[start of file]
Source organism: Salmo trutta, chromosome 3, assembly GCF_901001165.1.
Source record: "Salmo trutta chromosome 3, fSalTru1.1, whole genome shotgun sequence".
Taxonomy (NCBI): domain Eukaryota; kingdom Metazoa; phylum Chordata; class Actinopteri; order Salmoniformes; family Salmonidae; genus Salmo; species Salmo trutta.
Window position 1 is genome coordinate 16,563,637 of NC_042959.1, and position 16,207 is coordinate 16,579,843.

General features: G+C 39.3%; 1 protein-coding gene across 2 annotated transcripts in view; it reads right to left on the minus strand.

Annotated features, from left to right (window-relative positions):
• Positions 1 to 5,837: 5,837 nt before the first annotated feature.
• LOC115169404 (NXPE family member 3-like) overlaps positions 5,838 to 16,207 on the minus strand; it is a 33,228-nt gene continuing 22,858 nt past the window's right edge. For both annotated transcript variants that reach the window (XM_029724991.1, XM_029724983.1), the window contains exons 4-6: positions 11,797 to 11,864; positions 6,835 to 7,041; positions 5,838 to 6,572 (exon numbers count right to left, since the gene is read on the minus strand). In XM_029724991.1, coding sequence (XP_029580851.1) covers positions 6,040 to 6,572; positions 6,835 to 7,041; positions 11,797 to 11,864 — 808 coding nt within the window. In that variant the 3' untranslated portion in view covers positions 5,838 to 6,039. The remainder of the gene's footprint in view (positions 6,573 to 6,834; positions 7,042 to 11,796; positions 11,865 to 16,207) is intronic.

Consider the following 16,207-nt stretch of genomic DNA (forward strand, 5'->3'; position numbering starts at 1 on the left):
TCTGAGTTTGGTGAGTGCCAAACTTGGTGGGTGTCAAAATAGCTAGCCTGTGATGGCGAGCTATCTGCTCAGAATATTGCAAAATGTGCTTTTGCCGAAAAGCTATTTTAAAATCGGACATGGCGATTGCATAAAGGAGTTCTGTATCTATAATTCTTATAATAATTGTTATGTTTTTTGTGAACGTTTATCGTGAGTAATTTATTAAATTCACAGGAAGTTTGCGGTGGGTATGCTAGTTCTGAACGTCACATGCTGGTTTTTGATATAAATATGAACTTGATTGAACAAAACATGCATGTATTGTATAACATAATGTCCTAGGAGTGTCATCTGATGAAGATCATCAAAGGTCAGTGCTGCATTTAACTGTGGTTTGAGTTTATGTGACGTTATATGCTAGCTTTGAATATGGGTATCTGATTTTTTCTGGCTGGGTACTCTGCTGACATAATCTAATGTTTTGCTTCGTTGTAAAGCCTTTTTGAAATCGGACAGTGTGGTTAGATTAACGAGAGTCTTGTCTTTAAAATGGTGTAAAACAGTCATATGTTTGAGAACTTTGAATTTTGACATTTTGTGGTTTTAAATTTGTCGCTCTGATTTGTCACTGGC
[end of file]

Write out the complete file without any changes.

Source organism: Salmo trutta, chromosome 3, assembly GCF_901001165.1.
Source record: "Salmo trutta chromosome 3, fSalTru1.1, whole genome shotgun sequence".
Taxonomy (NCBI): domain Eukaryota; kingdom Metazoa; phylum Chordata; class Actinopteri; order Salmoniformes; family Salmonidae; genus Salmo; species Salmo trutta.
Window position 1 is genome coordinate 16,563,637 of NC_042959.1, and position 16,207 is coordinate 16,579,843.

General features: G+C 39.3%; 1 protein-coding gene across 2 annotated transcripts in view; it reads right to left on the minus strand.

Annotated features, from left to right (window-relative positions):
• Positions 1 to 5,837: 5,837 nt before the first annotated feature.
• LOC115169404 (NXPE family member 3-like) overlaps positions 5,838 to 16,207 on the minus strand; it is a 33,228-nt gene continuing 22,858 nt past the window's right edge. For both annotated transcript variants that reach the window (XM_029724991.1, XM_029724983.1), the window contains exons 4-6: positions 11,797 to 11,864; positions 6,835 to 7,041; positions 5,838 to 6,572 (exon numbers count right to left, since the gene is read on the minus strand). In XM_029724991.1, coding sequence (XP_029580851.1) covers positions 6,040 to 6,572; positions 6,835 to 7,041; positions 11,797 to 11,864 — 808 coding nt within the window. In that variant the 3' untranslated portion in view covers positions 5,838 to 6,039. The remainder of the gene's footprint in view (positions 6,573 to 6,834; positions 7,042 to 11,796; positions 11,865 to 16,207) is intronic.

Consider the following 16,207-nt stretch of genomic DNA (forward strand, 5'->3'; position numbering starts at 1 on the left):
TCTGAGTTTGGTGAGTGCCAAACTTGGTGGGTGTCAAAATAGCTAGCCTGTGATGGCGAGCTATCTGCTCAGAATATTGCAAAATGTGCTTTTGCCGAAAAGCTATTTTAAAATCGGACATGGCGATTGCATAAAGGAGTTCTGTATCTATAATTCTTATAATAATTGTTATGTTTTTTGTGAACGTTTATCGTGAGTAATTTATTAAATTCACAGGAAGTTTGCGGTGGGTATGCTAGTTCTGAACGTCACATGCTGGTTTTTGATATAAATATGAACTTGATTGAACAAAACATGCATGTATTGTATAACATAATGTCCTAGGAGTGTCATCTGATGAAGATCATCAAAGGTCAGTGCTGCATTTAACTGTGGTTTGAGTTTATGTGACGTTATATGCTAGCTTTGAATATGGGTATCTGATTTTTTCTGGCTGGGTACTCTGCTGACATAATCTAATGTTTTGCTTCGTTGTAAAGCCTTTTTGAAATCGGACAGTGTGGTTAGATTAACGAGAGTCTTGTCTTTAAAATGGTGTAAAACAGTCATATGTTTGAGAACTTTGAATTTTGACATTTTGTGGTTTTAAATTTGTCGCTCTGATTTGTCACTGGC